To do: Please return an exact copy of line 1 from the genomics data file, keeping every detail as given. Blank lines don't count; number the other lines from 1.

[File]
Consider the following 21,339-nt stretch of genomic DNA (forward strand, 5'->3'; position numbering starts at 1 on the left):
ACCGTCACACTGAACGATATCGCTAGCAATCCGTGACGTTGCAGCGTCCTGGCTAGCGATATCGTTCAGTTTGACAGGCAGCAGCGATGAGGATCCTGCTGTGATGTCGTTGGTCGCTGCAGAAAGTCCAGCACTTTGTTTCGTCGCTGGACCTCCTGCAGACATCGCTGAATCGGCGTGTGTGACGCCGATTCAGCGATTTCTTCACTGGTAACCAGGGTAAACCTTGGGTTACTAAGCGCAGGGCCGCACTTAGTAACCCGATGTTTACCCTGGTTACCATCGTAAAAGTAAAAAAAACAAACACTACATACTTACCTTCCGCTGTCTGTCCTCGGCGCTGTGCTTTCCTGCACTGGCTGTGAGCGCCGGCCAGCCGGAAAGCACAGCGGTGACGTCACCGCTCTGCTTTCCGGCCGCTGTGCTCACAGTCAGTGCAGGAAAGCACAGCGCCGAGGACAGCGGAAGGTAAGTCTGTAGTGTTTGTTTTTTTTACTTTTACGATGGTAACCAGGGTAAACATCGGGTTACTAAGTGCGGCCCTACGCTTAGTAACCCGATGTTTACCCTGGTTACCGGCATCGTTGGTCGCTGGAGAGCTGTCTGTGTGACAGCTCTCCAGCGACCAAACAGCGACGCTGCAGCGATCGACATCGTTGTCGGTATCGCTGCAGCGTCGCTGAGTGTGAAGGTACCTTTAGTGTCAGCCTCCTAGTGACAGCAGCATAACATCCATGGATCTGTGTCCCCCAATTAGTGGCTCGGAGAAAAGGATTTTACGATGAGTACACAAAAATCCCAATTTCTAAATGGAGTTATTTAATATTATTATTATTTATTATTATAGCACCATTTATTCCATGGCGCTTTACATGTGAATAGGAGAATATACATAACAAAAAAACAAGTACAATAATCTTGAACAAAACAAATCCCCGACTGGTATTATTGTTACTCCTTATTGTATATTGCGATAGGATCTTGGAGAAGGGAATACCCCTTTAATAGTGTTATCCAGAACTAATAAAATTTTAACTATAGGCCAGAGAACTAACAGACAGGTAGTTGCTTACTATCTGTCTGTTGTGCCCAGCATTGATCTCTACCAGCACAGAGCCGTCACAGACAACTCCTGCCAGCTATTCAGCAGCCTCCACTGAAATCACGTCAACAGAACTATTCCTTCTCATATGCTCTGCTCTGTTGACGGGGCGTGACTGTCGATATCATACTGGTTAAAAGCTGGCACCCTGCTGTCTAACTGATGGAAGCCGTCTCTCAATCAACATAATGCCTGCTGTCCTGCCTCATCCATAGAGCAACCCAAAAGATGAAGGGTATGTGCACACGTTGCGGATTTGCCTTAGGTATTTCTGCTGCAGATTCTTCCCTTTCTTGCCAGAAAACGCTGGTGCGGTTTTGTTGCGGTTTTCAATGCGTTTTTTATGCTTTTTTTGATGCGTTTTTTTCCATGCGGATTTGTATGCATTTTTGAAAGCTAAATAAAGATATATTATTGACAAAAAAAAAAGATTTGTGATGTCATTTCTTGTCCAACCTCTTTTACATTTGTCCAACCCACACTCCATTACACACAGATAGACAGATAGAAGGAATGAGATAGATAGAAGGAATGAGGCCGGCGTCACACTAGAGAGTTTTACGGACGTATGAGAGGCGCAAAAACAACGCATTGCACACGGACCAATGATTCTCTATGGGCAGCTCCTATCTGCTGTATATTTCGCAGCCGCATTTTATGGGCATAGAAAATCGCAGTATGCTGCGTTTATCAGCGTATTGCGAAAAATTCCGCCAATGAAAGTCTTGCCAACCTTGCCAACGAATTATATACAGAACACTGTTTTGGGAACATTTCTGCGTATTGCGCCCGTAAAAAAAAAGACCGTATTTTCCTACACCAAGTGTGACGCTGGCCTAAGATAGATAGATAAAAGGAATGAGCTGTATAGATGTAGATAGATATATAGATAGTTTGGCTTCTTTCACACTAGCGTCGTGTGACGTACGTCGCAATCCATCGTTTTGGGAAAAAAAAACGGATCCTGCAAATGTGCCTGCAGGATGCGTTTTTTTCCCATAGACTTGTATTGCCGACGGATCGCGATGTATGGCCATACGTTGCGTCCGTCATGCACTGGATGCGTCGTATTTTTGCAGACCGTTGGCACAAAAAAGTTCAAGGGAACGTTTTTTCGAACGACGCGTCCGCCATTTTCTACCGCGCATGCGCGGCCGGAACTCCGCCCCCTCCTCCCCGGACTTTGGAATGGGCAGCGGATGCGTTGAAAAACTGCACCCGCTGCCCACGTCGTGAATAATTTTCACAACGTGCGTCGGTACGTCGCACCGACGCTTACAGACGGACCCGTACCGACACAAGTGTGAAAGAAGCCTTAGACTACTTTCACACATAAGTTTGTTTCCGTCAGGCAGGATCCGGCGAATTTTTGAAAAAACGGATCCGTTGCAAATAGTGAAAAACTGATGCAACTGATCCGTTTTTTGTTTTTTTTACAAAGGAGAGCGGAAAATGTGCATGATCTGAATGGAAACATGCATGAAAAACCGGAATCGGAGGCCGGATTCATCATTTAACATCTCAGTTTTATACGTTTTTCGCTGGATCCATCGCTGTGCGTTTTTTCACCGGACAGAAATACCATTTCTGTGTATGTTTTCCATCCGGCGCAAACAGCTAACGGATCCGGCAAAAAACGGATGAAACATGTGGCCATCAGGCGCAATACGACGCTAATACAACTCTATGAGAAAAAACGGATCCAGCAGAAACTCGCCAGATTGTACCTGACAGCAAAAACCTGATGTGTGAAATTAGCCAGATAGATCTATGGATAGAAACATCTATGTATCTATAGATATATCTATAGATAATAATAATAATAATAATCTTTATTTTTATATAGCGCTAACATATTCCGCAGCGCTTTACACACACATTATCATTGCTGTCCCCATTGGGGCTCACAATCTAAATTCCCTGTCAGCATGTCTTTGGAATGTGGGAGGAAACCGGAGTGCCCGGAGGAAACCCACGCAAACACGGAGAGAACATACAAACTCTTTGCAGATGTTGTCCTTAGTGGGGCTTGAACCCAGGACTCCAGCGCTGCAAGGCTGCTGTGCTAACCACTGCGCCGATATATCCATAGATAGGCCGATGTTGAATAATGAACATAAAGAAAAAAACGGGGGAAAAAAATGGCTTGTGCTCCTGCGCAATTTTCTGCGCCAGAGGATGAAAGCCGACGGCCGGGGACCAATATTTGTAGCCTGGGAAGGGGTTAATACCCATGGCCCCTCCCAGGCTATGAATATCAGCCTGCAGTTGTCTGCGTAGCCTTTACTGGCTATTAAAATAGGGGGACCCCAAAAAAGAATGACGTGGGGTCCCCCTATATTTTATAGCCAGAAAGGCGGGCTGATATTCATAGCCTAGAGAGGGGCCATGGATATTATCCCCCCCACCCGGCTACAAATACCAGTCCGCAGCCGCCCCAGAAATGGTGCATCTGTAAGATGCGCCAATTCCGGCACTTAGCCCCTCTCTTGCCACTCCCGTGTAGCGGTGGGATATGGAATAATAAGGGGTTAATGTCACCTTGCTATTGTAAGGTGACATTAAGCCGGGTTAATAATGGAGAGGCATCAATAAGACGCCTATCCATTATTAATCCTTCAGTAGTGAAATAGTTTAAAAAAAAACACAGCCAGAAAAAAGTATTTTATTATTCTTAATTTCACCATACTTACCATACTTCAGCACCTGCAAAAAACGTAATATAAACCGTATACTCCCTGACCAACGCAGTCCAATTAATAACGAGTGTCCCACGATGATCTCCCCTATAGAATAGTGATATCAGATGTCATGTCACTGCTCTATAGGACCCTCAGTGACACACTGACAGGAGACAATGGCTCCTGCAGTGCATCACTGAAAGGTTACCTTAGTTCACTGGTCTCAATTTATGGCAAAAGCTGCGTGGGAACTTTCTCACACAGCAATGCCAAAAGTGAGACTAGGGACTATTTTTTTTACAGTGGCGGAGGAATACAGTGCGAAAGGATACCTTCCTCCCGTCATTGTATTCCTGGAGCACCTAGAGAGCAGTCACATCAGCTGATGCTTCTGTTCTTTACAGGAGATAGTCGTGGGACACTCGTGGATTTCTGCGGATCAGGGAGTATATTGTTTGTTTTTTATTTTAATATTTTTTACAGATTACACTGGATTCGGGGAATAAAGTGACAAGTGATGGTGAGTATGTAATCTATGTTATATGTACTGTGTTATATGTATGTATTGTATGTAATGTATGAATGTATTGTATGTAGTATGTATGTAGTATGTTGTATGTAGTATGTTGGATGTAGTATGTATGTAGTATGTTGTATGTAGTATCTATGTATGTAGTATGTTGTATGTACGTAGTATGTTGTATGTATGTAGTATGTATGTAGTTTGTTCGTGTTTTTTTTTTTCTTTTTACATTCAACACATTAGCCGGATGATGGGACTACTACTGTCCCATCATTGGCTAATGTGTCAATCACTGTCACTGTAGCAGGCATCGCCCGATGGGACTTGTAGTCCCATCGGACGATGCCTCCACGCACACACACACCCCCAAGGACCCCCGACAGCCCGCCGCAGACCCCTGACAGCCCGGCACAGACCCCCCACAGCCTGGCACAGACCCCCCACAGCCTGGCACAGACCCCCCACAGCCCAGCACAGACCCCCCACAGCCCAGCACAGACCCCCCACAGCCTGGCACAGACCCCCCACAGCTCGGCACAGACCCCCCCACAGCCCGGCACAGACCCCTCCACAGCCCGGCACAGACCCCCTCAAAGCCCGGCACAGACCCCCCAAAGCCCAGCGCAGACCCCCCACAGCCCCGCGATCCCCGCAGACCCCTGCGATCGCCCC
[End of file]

Consider the following 21,339-nt stretch of genomic DNA (forward strand, 5'->3'; position numbering starts at 1 on the left):